Everyone has to develop lung power, and many musicians practice a sport to be healthy. The saxophone is mainly played by men, almost all the instruments in jazz, rock and pop groups are played by men. Women are mostly singers. But today, more and more women play saxophone, trumpet, trombone, drums, bass, electric guitar, and that is a good development.

Did your family approve to you taking to the sax?

I did not know anyone else who played the saxophone then. For many years, I played exclusively with men, because there weren’t too many ladies around. In my generation, I have met and worked with most of the women in improv music / instant composition, which is challenging with exciting, unforeseen passages to tackle. When I picked up the saxophone, my family thought it was a nice hobby, today of course, nobody is questioning my choice. Among musicians, although it was a tough beginning, it was a challenge to get accepted.

Are more women taking to the sax now?

In North Europe there are definitely more women sax-players. Girls are encouraged to chose any instrument. Since I started as a professional musician, I also try to kindle interest for the sax. Role models are important, as people tend to get influenced by seeing what people do and not what they are told to do. I still have students for flute and sax at master-classes and workshops at universities and colleges in Europe and the US. Girls who choose the so-called ‘male-dominated instruments’ contribute to gender balance in the music industry, which is great.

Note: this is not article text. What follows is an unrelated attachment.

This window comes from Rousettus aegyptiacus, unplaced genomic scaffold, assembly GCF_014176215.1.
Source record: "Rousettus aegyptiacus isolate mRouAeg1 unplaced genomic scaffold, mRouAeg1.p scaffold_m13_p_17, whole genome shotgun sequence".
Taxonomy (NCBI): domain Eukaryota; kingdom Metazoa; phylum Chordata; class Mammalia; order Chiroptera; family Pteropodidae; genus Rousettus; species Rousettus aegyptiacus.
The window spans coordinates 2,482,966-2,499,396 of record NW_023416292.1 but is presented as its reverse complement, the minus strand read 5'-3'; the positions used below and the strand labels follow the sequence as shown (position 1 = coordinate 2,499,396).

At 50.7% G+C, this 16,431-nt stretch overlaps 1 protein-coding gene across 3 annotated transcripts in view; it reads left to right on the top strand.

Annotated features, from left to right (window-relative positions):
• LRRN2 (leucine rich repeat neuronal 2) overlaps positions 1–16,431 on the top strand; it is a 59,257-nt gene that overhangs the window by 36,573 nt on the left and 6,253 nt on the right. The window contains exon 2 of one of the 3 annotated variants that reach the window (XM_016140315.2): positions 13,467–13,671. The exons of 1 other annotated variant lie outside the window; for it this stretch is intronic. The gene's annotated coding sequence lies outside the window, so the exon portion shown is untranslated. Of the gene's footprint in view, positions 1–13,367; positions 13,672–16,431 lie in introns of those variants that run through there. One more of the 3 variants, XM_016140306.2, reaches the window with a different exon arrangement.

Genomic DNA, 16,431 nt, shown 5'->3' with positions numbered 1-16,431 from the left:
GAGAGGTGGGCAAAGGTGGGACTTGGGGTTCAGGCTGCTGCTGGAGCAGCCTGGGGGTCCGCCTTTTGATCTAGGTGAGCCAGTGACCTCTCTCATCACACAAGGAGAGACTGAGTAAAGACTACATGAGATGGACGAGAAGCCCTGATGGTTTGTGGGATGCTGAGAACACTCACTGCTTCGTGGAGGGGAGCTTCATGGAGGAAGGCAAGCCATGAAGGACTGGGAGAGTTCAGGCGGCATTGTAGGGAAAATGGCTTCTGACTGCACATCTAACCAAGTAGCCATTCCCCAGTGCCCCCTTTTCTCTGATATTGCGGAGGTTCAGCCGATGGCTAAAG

You have played with the best musicians globally and covered the three continents...

I was blessed to have had the opportunity to work with Cecil Taylor, a giant in instant composition. I happened to knock on the door of Ornette Coleman a celebrated saxophonist of free jazz / improv in upper Manhattan and had the honour of playing with the icon for hours at his place. My international career kicked off when I met Peeter Uuskyla, a drummer from Sweden with whom I formed the Biggi Vinkeloe trio with bass-players Barre Phillips, Georg Wolf, Peter Friis Nielsen, Ken Filiano, Peter Kowald and Roberto Bellatalla.

The most recent experience was near Mysore last week when my daughter Nema, a singer and violinist and I, were invited by percussionist PramathKiran to join BC Manjuanth on mridanga, Rafiq Khan on sitar and Manjunath on violin.

Could you talk about your album , The Harold Trio?

The album is recorded by the Harold Trio, with Amy Bormet on piano and vocals and Tina Raymond on drums. Both are widely acclaimed and work for gender equality. Amy is the founder of the festival, Women in Jazz Washington. Tina is responsible for the music department at one of Los Angeles Community Colleges. I have been asked more than one time if women sound different compared to men, but there is no palpable difference. It is important to have more releases with women, to encourage more girls taking up the instrument and jazz.

How was your BSM experience?

It was wonderful. Nema and I conducted workshops with students, and held concerts at BSM. We also met students in government schools and have been listening to Carnatic Saxophonists and their genre- bending melodies and would love to collaborate every time I come here.